With the gradual unloading of the Brastagi's cargo the transit camp became a centre of activity, and unit representatives endeavoured to sort out and claim their own gear from the giant dump which accumulated. A convoy of signals vehicles moved the unit to the new area on 6 December, where each soldier was allocated his future home under canvas. Roads in the camp were designated merely by running a truck through the guava scrub in the required direction, and pushing over with the front bumper any niaouli trees which happened to be in the way. The 67th LAD, attached to divisional signals, also camped in the area and soon established motor transport workshops.

The camp was in close proximity to the Moindah River—a cool, clear stream, ideal for swimming and washing. It was reached by following, for about 300 yards, what became a well-worn track over the grass covered terraces below the tented area. Here the erection of a dam of boulders across the river created a swimming pool 50 feet wide, 250 yards long, and varying from three to six feet in depth, which was second to none on the island. Lined by colourful trees, with the blue cloudless skies reflected in its clear waters, the pool precincts contrasted with the surroundings to such an extent that, apart from being a place to wash sticky bodies, it was a refreshing spot in which to relax both body and mind. The tents were new and camouflaged green. They consisted of an inner and an outer fly, the latter breaking the rays of the tropical sun and making the air reasonably cool inside. Made in India, they were known as IPs (Indian pattern), while a larger size, which was more house-like in appearance and generally used for office accommodation or stores, was known as IPP. Translated, this meant 'Indian pattern, private.' With the IPs the general practice was to raise the height of the centre poles and extend the outer edges of the tent to allow more freedom of movement within. Six men could live comfortably in one, but the number varied according to the rank of the occupants. On the roofs inside the tents were cord loops and tapes from which were slung the mosquito nets. The nets remained tied to these loops and tapes, and the sides were merely lowered and tucked page break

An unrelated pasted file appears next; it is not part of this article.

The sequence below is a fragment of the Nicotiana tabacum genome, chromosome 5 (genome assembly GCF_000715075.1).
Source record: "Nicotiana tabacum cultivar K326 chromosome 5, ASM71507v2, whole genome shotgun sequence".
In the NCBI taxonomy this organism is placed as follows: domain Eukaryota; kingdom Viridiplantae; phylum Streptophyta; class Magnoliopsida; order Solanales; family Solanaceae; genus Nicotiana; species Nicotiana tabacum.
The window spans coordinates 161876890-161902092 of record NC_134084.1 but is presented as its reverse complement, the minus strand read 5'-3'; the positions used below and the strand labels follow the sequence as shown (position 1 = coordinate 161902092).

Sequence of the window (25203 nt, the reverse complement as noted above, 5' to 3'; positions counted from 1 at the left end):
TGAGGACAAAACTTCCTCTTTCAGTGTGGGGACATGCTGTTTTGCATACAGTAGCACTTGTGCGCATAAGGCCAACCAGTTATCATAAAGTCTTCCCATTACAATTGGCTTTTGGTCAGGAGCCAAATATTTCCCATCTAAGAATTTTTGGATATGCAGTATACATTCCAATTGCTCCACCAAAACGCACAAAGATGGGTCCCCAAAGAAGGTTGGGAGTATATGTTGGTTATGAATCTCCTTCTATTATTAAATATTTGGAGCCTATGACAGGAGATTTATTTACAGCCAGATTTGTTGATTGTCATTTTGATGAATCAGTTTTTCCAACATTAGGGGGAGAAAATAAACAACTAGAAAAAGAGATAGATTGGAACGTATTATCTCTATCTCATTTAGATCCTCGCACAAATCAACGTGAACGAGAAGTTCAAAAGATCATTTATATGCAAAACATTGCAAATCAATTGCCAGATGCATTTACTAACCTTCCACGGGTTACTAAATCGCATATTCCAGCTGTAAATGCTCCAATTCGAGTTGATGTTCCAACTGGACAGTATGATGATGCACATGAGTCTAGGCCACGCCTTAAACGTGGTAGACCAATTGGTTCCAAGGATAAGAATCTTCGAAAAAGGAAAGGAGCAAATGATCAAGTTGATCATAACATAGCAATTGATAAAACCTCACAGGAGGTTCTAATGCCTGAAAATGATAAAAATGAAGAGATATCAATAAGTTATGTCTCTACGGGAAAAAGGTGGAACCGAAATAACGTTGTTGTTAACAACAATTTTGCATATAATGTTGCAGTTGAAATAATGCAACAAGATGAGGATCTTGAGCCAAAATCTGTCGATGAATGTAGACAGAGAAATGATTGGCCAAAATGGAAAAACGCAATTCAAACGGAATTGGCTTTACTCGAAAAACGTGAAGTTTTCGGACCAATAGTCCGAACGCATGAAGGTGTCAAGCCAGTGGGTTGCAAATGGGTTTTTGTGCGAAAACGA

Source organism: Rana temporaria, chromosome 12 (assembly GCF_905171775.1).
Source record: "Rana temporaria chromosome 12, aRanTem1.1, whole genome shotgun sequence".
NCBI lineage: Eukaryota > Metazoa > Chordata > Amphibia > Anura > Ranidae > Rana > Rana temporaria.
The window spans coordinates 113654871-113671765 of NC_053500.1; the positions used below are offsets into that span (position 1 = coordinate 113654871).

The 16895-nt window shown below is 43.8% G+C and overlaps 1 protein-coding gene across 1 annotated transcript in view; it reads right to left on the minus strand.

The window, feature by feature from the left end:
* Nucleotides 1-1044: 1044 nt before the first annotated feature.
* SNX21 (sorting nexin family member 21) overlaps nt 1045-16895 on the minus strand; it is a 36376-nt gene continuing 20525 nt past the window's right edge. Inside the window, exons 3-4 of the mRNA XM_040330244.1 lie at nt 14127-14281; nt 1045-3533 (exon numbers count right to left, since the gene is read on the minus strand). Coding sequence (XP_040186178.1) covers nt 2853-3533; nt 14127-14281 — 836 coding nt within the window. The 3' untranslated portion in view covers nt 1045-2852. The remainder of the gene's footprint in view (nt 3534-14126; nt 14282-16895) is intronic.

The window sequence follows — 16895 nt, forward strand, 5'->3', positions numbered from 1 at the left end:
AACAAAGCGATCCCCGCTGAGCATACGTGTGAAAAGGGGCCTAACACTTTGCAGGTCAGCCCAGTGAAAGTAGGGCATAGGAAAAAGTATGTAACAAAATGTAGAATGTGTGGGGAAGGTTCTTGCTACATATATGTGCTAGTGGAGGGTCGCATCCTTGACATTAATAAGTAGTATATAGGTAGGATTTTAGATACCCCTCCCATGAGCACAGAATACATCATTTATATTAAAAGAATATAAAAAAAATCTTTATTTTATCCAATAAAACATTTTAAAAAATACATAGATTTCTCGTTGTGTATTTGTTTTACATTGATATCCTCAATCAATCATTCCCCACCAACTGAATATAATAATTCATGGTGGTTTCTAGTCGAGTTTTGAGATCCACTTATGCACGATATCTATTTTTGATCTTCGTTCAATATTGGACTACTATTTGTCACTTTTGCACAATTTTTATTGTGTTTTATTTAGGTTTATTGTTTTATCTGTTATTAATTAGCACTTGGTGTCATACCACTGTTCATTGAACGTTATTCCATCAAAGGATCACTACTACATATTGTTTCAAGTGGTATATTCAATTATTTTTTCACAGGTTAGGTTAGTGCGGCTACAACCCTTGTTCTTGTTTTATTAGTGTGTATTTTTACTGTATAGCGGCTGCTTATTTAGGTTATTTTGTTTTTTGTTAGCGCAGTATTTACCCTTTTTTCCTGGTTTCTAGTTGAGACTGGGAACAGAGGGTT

Uniforms were reduced to a minimum in the jungle. These are the officers of 14th Brigade Advanced Headquarters during the action on Vella Lavella. Left to right: Lieutenant H. E. Joscelyn, RANVR, Brigadier Potter, Major G. W. Waddell. Captain D. M. Young, Lieutenant E. G. Harris and Captain W. G. CaugheyK section signals on Vella Lavella at conclusion of hostilities on that island. Lieutenant Harris, officer commanding, is fourth from left in middle row

Uniforms were reduced to a minimum in the jungle. These are the officers of 14th Brigade Advanced Headquarters during the action on Vella Lavella. Left to right: Lieutenant H. E. Joscelyn, RANVR, Brigadier Potter, Major G. W. Waddell. Captain D. M. Young, Lieutenant E. G. Harris and Captain W. G. Caughey
K section signals on Vella Lavella at conclusion of hostilities on that island. Lieutenant Harris, officer commanding, is fourth from left in middle row

page break
Working kit for some of the staff of 14th Brigade Advanced Headquarters at Matsuroto during action on Vella Lavclla Corporal P. A. Davidson, DCM, oi 14th Brigade Defence Platoon, who won his decoration on Nissan The orderly room staff at South Point when the 14th Brigade went to Nissan Island. In the front row are Sergeant G. P. Walker, Corpora! G, D. Thorburn, Private T. H. Shaw, Private J. B. Taylor and Private G. E. Bleasel

Working kit for some of the staff of 14th Brigade Advanced Headquarters at Matsuroto during action on Vella Lavclla
Corporal P. A. Davidson, DCM, oi 14th Brigade Defence Platoon, who won his decoration on Nissan
The orderly room staff at South Point when the 14th Brigade went to Nissan Island. In the front row are Sergeant G. P. Walker, Corpora! G, D. Thorburn, Private T. H. Shaw, Private J. B. Taylor and Private G. E. Bleasel

page break
The 14th Brigade Defence and Employment Platoon at South Point, Nissan Island, before the homeward trek began

The 14th Brigade Defence and Employment Platoon at South Point, Nissan Island, before the homeward trek began

The Carrier Platoon on Nissan Island. Captain Slronach, Officer commanding, is on the extreme right of front row

The Carrier Platoon on Nissan Island. Captain Slronach, Officer commanding, is on the extreme right of front row

page break
A group from 14th Brigade Headquarters photographed at Joroveto, Vella LavellaOfficers of 14th Brigade Headquarters at Pokonian Plantation. Left to right: Lieutenant R. A. Stokes, Captain J. F. E. Wilson, Captain G. C. C. Sandston, MBE, Lieutenant R. H, C. Crawley, and Lieutenant E. G. TaylorThe transport section of 14th Brigade Headquarters at Joroveto. Captain K. D. Page was the officer in command